Planning makes me a much better writer. Also... when I plan I do not turn into a crazy, psycho stress-ball. So ... yeah for that.
I do general plans so I don't get totally lost. I love it when I come up with a new idea, sit down, and the words just come pouring out. That's when the spontaneous scenes pop out of no where.
Anita -- I had a flash of inspiration for the MC of CaN the other day, when I realized she wouldn't readily accept help from anyone, least of all a stranger. There was a scene written where she was open and welcoming and I went "hang on, she wouldn't act that way."
Adam -- Well of course you still have to go over everything with a fine-tooth comb. The best plan in the world can't protect you from unexpected deviations. And I did revise the post to show that I miscounted.
Valerie -- Yeah, becoming a stress ball isn't advisable in this game. I find plans have the same effect for me.
Stephanie -- The spontaneous scenes are fun too, particularly when it's the character deciding that the way you'd planned it isn't in keeping with their worldview. Had a scene like that in CaN too.
The problem with planning is that sometimes when you actually get to writing out the scenes they take a direction that doesn't quite fit with the "plan" and then you have to go back and change everything anyways. My outlines usually consist of a list of things that are probably going to happen but I cut things out of the list and add things and change the order they go in every couple of chapters. It does get pretty chaotic and I've been experimenting with more detailed outlines but even then I think a good plan doesn't 'lock' things in to be a certain way. The story needs to breathe.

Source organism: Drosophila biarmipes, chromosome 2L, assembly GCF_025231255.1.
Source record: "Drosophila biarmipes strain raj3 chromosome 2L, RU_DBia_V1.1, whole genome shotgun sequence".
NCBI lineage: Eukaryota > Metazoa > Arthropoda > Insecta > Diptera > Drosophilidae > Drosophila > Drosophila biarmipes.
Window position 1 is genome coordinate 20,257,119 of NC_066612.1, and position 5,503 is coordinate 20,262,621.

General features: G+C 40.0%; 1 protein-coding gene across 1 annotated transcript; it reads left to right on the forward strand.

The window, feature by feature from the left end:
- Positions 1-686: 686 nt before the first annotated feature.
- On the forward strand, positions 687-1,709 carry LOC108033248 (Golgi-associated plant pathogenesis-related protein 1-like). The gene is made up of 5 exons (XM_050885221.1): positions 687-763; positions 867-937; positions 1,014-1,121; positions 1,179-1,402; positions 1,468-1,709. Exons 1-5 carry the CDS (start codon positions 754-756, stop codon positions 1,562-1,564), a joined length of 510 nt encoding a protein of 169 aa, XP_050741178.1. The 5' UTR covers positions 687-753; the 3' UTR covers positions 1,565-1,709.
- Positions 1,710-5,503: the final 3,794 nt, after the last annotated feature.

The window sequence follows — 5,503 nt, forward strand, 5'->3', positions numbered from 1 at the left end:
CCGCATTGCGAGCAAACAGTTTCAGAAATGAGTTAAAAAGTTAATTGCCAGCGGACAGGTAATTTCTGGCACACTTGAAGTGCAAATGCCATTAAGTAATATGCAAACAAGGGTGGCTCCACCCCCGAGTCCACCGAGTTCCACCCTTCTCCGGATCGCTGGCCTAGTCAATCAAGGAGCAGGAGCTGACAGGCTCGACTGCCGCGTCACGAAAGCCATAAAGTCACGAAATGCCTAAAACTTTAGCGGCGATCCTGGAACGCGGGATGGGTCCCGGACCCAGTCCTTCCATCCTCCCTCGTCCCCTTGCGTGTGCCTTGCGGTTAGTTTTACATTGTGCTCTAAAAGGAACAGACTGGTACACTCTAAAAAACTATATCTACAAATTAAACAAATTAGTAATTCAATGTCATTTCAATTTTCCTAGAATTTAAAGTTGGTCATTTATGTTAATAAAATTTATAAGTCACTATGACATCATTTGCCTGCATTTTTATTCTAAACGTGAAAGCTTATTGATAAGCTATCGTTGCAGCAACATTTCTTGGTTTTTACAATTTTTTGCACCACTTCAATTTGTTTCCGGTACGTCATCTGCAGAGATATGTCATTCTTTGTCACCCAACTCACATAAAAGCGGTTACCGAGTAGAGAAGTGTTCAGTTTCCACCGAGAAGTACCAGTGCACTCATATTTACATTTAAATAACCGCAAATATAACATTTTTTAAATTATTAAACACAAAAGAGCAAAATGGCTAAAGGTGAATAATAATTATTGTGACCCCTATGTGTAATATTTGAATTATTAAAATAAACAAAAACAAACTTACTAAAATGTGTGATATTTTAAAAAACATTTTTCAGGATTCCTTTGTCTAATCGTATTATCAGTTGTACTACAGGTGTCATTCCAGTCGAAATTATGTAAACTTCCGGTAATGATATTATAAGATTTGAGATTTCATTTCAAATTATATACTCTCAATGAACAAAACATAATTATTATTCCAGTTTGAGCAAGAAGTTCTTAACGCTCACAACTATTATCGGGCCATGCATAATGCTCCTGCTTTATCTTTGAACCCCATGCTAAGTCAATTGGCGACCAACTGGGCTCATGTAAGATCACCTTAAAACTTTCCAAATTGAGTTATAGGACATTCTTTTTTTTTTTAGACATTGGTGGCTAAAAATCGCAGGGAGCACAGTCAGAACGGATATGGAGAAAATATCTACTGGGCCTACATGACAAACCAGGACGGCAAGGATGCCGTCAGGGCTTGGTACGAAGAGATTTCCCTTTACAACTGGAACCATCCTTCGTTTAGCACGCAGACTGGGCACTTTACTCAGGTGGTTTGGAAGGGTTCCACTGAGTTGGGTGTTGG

At least, that's my approach
I appreciate the benefits of planning, that's for sure. I may even try it someday!
I do most of my planning in my head, which is dangerous because then I forget what I've planned or why I planned it that way. I really do need to start writing it down.
Taryn -- That's why the Scene Development doc is so useful. It's chock-full of motivations and details, but no actual outlining. That way, if the scene needs to deviate it does so without horribly messing up the plan.
L.T. -- With the amount of stories bouncing around in your head, writing some plot points down can only help.
Excellent post. I just got bogged down in one scene, and I realized the problem was I didn't have a good enough handle on some of my characters.
Regarding timeline, something I do is print out a calendar and mark it with story events. I'm sure lots of people do that, but I thought I'd mention it since it comes in handy so often.
That sounds like a good way to do it. I keep getting lost in my current WIP. I'm feeling like I should have planned better in the beginning.
I'm a hyper planner (and also just hyper), but strangely I don't always plan out my stories. It goes something like this:
But I do follow the strategy you mentioned on a scene-by-scene basis, knowing what I (and my characters) want to get out of a scene before we start.
Also: I've started keeping better track of my research, because there's just too many details to keep in my head.
A tool I've found very useful for this is Liquid Story Binder. It's a great way to keep all your links, pictures, rambling thoughts about the price of tea in China or lineage of a certain slang word, all in one spot that you can easily refer back to. It has way more functionality than I use, but just the basics serve me really well.
So I don't completely lose my mind when I write! :)